For the two-thirds of lung cancer patients with locally advanced or metastatic disease, tumour size is not used currently to predict overall survival times. A new study, however, led by UT Southwestern Medical Center researchers has shown that even in advanced stages total tumour size can have a major impact on survival.
Using data from a National Cancer Institute-sponsored phase III trial involving 850 patients with advanced lung cancer, David Gerber, assistant professor of internal medicine at UT Southwestern, Dallas, USA, and colleagues from other academic medical centres reviewed the recorded total tumour dimensions—which may include not only the primary tumour, but also those in lymph nodes and other sites of metastatic disease. Gerber’s team found that total tumour measurements greater than 7.5cm predicted shorter survival times.
“The traditional view is that once a cancer has spread to the lymph nodes or to other organs, tumour dimensions are unlikely to affect patient outcomes,” explained Gerber, lead author of the study. “However, the survival differences we found are not only statistically significant, but also clinically meaningful.”
In the study, published online in the British Journal of Cancer, the average total tumour dimension was 7.5cm, or roughly three inches. Patients with total tumour dimensions above this size lived an average of 9.5 months. Patients with total dimensions below 7.5cm lived an average of 12.6 months, representing a 30% increase in survival.
When total tumour dimension was further divided into quartiles, the survival differences were even greater, ranging from 8.5 months to 13.3 months. These differences persisted even when multiple prognostic factors, such as age, gender, and type of treatment, were included in the analysis.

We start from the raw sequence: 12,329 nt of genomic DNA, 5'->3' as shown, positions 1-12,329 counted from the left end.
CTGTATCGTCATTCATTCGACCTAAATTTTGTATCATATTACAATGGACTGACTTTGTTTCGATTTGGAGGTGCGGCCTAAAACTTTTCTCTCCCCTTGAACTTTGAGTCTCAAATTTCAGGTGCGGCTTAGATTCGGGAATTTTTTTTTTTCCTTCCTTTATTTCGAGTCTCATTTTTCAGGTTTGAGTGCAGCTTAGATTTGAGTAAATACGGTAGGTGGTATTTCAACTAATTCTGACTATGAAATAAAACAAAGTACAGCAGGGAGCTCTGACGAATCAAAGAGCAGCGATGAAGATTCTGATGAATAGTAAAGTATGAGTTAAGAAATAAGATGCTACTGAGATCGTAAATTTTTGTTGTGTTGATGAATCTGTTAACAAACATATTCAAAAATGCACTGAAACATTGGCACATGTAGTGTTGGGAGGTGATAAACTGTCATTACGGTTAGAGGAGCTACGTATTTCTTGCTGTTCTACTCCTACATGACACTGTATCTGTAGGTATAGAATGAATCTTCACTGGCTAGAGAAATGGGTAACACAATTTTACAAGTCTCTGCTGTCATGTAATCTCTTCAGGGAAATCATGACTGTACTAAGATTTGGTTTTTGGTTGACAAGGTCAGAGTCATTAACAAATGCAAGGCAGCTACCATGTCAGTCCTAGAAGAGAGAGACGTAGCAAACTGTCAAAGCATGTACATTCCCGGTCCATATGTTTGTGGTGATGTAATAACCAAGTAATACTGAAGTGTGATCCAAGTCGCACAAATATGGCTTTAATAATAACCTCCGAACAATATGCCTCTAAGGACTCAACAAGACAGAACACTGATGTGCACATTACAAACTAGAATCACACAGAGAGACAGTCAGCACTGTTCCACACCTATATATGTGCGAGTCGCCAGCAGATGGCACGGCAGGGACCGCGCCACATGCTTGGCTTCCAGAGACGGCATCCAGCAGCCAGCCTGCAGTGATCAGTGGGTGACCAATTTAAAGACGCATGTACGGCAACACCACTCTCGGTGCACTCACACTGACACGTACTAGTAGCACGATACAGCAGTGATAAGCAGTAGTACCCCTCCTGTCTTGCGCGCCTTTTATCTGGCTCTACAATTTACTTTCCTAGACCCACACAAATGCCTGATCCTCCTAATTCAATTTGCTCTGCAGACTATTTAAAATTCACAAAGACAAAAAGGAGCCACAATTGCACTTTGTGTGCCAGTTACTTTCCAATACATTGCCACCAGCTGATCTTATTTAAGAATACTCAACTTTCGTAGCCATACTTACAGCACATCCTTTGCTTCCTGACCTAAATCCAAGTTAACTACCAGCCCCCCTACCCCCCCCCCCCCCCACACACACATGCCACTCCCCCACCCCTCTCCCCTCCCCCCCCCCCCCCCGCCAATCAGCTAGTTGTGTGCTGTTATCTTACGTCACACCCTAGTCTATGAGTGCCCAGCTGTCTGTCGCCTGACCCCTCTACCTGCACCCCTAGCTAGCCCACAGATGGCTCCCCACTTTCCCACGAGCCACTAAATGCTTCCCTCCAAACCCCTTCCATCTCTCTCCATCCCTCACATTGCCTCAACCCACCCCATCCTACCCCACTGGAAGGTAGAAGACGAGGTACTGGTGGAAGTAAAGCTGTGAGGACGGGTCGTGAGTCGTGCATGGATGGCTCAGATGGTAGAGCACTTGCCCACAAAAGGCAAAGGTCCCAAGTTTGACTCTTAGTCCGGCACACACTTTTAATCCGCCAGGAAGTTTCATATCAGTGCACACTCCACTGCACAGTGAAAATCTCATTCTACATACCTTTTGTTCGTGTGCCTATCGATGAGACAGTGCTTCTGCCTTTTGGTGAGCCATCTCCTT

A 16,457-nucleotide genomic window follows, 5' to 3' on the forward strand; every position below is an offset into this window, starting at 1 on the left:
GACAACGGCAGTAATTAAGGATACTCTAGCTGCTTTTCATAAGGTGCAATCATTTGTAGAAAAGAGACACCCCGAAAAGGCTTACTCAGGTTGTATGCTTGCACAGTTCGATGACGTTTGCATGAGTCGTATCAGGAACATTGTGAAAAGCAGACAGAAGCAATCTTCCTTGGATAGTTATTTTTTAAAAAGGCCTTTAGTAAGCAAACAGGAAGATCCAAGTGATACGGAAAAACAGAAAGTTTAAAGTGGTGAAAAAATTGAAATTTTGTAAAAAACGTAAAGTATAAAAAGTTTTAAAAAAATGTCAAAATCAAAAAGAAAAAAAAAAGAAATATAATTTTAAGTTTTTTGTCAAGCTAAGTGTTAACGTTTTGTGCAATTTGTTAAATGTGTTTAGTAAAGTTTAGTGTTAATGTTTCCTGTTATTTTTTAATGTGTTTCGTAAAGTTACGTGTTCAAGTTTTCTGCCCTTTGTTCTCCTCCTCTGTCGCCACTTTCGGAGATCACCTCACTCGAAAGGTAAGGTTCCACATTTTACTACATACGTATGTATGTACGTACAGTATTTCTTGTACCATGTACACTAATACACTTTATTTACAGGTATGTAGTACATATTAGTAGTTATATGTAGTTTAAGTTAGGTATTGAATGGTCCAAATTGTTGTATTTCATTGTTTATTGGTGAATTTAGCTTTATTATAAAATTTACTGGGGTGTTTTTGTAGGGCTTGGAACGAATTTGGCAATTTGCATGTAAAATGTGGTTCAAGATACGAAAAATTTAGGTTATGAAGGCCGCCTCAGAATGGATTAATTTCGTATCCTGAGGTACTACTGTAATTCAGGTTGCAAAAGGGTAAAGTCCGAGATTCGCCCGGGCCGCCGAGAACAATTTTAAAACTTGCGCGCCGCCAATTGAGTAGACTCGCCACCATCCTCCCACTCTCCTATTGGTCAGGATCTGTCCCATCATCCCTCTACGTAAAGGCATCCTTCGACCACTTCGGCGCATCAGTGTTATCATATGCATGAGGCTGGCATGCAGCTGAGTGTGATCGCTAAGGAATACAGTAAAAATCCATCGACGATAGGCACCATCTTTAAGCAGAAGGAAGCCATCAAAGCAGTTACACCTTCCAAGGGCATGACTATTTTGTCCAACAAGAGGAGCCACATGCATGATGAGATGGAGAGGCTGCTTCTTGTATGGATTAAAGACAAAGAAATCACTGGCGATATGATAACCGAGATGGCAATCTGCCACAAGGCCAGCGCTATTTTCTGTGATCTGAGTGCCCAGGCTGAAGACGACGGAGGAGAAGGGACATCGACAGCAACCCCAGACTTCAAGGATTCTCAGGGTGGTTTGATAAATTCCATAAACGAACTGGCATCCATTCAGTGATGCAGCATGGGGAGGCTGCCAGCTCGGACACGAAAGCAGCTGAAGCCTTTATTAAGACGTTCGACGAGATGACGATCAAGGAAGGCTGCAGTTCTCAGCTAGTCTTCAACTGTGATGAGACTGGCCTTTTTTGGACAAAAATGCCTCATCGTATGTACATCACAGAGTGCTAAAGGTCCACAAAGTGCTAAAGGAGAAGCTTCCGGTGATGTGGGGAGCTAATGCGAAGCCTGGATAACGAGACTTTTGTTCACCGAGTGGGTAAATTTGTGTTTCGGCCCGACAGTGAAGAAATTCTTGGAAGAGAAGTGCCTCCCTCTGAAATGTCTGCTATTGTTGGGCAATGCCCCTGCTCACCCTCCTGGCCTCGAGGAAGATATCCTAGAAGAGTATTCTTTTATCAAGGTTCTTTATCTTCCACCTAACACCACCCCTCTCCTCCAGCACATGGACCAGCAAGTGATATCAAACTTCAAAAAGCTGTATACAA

Gerber explained that, if confirmed in other populations, these findings could affect future clinical trials and patient care.
“Ultimately, clinical researchers might consider this information as they review outcome data, making sure survival differences are attributed to treatment effects and not to baseline differences in total tumour dimensions,” he said. “Practicing physicians may also use the information to estimate prognosis.”
Precise measurements of lung cancer tumours can be used in tailoring therapy and helping doctors steer patients to the best clinical trials, he added.
While the study did not seek to explain the biological reasons why this size association may hold true, a number of preclinical observations link tumour size with therapeutic resistance. It is generally thought that as tumours grow, the proportion of cells resistant to chemotherapy increases. Larger cancers may also have relatively poor blood supply and more pronounced gradients in interstitial pressure, hypoxia, and acidity, which may influence tumour cell sensitivity to chemotherapeutics and radiation treatments.